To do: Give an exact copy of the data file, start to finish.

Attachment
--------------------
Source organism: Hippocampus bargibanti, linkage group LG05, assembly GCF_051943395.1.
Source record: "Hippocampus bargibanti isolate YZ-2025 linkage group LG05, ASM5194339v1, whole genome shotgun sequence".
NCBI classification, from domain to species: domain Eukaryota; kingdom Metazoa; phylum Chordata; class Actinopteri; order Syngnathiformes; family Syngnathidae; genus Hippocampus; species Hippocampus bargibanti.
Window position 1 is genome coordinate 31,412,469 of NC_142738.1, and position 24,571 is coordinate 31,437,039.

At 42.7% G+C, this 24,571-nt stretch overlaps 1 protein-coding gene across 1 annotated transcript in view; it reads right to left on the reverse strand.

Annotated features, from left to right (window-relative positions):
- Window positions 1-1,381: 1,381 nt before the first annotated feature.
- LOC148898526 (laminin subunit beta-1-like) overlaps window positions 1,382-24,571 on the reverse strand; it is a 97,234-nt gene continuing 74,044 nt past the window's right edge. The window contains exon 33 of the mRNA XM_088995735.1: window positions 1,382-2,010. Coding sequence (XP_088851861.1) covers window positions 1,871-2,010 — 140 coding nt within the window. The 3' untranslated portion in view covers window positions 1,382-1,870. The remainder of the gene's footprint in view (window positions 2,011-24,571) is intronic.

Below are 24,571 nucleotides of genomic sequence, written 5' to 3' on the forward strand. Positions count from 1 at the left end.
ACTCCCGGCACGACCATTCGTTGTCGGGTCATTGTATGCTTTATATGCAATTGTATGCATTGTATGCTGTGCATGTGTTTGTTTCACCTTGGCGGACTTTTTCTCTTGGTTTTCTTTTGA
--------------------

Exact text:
Source organism: Hippocampus bargibanti, linkage group LG05, assembly GCF_051943395.1.
Source record: "Hippocampus bargibanti isolate YZ-2025 linkage group LG05, ASM5194339v1, whole genome shotgun sequence".
NCBI classification, from domain to species: domain Eukaryota; kingdom Metazoa; phylum Chordata; class Actinopteri; order Syngnathiformes; family Syngnathidae; genus Hippocampus; species Hippocampus bargibanti.
Window position 1 is genome coordinate 31,412,469 of NC_142738.1, and position 24,571 is coordinate 31,437,039.

At 42.7% G+C, this 24,571-nt stretch overlaps 1 protein-coding gene across 1 annotated transcript in view; it reads right to left on the reverse strand.

Annotated features, from left to right (window-relative positions):
- Window positions 1-1,381: 1,381 nt before the first annotated feature.
- LOC148898526 (laminin subunit beta-1-like) overlaps window positions 1,382-24,571 on the reverse strand; it is a 97,234-nt gene continuing 74,044 nt past the window's right edge. The window contains exon 33 of the mRNA XM_088995735.1: window positions 1,382-2,010. Coding sequence (XP_088851861.1) covers window positions 1,871-2,010 — 140 coding nt within the window. The 3' untranslated portion in view covers window positions 1,382-1,870. The remainder of the gene's footprint in view (window positions 2,011-24,571) is intronic.

Below are 24,571 nucleotides of genomic sequence, written 5' to 3' on the forward strand. Positions count from 1 at the left end.
ACTCCCGGCACGACCATTCGTTGTCGGGTCATTGTATGCTTTATATGCAATTGTATGCATTGTATGCTGTGCATGTGTTTGTTTCACCTTGGCGGACTTTTTCTCTTGGTTTTCTTTTGA